“The milk — oh man, the milk! — was creamy and full of flavors, not white like supermarket milk, but yellow-tinged. It was milk with a taste that wasn’t just defined by it texture — it was distinct, satisfying, delicious. All food should be like this, I thought, so natural it seems to redefine the word.”
With all of this fabulous info in mind, it’s difficult to believe that selling raw milk is illegal in all but 1 of the United States, isn’t it? More on that later (don’t worry – there is a legal way to still get it.)
Who cares what the cow eats?
Dairy From Grass-Fed Animals
For optimal health (and conversely, to avoid health detriments) it’s important for raw milk to come from humanely raised, grass-fed animals. Why? Because dairy animals (we’ll focus on cows and goats) have a digestive system that includes a rumen. The rumen is the first chamber of the digestive system of animals that graze (including cows and goats). It serves as the primary site for microbial fermentation of ingested feed. The rumen was not designed to digest grains such as corn – it was designed to digest grasses. When we feed grain to cows (the majority of US dairy cows are not pasture raised but eat corn and soy) we are feeding them an unnatural food and their bodies react in unnatural ways. Add on top of that unsanitary, inhumane and anti-biotic laden food-factory practices and you have a recipe for ‘milk’ that is not the same product as the milk our grandparents and great grandparents used to drink.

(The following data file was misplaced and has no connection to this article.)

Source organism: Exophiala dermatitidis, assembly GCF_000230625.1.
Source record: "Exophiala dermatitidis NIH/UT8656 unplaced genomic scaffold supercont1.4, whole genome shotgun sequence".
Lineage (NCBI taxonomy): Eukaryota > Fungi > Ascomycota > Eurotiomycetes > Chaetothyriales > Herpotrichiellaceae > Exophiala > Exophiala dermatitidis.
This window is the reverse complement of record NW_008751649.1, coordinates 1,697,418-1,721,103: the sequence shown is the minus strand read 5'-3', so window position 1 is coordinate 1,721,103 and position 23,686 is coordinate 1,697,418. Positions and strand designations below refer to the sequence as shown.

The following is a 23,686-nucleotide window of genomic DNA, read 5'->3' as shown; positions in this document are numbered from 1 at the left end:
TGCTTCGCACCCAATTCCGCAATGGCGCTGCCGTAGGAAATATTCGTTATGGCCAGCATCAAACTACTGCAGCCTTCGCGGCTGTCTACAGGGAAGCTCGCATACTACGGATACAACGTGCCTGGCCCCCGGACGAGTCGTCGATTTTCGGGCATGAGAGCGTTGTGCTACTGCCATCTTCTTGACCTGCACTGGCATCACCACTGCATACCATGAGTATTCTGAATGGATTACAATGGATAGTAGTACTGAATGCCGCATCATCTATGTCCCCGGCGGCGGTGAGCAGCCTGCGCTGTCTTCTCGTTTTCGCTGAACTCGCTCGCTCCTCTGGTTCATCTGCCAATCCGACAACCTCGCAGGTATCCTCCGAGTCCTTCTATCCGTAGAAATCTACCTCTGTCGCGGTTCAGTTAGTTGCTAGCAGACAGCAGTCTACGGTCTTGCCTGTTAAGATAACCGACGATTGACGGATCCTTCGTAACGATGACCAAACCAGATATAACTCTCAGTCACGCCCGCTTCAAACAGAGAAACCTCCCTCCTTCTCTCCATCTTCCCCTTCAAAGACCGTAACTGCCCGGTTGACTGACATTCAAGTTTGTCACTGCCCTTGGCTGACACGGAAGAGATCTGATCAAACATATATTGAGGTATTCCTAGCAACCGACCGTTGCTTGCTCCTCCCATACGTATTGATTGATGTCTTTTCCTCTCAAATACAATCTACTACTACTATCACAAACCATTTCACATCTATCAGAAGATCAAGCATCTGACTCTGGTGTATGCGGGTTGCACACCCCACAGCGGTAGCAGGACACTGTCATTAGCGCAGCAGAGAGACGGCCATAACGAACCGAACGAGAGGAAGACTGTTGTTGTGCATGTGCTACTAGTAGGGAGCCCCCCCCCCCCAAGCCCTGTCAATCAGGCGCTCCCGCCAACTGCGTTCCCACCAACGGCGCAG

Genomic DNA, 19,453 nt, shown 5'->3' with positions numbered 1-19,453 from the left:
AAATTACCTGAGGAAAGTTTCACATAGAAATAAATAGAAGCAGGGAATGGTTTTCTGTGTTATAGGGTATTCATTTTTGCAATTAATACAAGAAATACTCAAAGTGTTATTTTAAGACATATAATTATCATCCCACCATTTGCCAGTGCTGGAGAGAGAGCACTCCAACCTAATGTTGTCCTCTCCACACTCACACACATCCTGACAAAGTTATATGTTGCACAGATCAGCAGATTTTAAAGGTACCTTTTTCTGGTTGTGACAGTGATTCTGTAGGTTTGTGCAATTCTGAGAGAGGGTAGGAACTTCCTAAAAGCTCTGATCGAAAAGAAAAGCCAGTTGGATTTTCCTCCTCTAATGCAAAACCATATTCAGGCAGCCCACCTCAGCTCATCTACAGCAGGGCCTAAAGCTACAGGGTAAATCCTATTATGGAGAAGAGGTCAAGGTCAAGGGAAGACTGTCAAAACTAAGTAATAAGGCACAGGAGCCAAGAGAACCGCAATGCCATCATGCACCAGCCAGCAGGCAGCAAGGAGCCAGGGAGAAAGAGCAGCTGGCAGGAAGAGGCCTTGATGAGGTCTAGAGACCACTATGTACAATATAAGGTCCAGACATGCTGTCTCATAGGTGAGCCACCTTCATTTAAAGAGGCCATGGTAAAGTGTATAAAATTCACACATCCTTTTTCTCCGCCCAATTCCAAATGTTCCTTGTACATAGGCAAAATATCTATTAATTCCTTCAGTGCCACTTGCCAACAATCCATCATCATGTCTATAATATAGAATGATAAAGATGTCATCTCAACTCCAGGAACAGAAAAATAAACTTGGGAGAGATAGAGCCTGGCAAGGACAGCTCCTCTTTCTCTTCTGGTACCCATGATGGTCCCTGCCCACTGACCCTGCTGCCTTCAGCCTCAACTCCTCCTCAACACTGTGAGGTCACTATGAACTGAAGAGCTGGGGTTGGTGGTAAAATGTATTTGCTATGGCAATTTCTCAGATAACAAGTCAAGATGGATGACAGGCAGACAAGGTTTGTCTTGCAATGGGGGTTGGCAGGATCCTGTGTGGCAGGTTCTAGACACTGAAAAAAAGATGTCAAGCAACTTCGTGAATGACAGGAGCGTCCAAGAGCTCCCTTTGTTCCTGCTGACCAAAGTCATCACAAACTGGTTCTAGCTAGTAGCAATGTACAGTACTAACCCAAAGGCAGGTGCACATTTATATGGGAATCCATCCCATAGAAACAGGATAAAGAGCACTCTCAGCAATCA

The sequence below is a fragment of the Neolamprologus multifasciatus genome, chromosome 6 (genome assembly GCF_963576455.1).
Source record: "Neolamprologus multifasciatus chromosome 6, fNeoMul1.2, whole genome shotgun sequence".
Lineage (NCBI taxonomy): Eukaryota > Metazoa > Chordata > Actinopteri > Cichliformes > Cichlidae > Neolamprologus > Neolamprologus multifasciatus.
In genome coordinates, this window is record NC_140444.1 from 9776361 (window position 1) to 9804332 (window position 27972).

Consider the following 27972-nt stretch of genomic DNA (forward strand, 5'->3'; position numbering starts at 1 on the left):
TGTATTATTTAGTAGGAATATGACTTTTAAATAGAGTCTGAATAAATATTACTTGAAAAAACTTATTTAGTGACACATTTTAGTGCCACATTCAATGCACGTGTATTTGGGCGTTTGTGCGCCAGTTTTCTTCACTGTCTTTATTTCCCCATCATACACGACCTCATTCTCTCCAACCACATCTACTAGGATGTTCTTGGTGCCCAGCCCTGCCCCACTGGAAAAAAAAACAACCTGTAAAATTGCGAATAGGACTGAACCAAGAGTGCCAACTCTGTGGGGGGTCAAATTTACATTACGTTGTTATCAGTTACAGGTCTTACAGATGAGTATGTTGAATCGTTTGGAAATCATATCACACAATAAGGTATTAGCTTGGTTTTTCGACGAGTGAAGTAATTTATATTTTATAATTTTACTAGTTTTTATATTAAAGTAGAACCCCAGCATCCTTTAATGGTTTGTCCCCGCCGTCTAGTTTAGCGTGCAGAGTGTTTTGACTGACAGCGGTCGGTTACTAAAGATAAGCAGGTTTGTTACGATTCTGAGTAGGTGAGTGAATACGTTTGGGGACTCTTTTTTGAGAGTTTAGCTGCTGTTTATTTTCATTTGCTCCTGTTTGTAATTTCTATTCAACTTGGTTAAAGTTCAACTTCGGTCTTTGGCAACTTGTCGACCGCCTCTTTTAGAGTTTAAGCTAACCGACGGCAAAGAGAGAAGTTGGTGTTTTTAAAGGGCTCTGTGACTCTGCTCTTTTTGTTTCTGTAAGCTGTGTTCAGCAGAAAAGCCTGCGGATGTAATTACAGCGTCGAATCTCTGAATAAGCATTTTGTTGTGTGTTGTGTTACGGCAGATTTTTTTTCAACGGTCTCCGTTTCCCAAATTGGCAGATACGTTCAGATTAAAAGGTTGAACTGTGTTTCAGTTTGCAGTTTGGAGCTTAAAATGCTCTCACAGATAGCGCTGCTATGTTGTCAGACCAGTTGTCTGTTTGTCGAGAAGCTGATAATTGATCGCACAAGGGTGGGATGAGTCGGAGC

Here are a couple of videos that do a much better job of informing you about the consequences of feeding grain to dairy cows than I ever could.
This video may seem a bit long and off topic at first, but hang in there! You need the corn explanation to get to the cow-pertinent part at the end.
Devil in the Milk
What is an A2 Cow?
While talking to a local dairy farmer this week I learned about the important difference between an A1 cow and an A2 cow. I’m no expert, but let me do my best to piece together resources from those who are experts and provide you with an introduction. The most direct way I know to give you a solid overview is to share this article at www.mercola.com verbatim:
“Prominent food researcher Dr. Thomas Cowan has been involved in thinking about the medicinal aspects of cow’s milk virtually his entire career.
His studies on the subject started in earnest when he read the book The Milk of Human Kindness Is Not Pasteurized, by maverick physician, William Campbell Douglass, MD.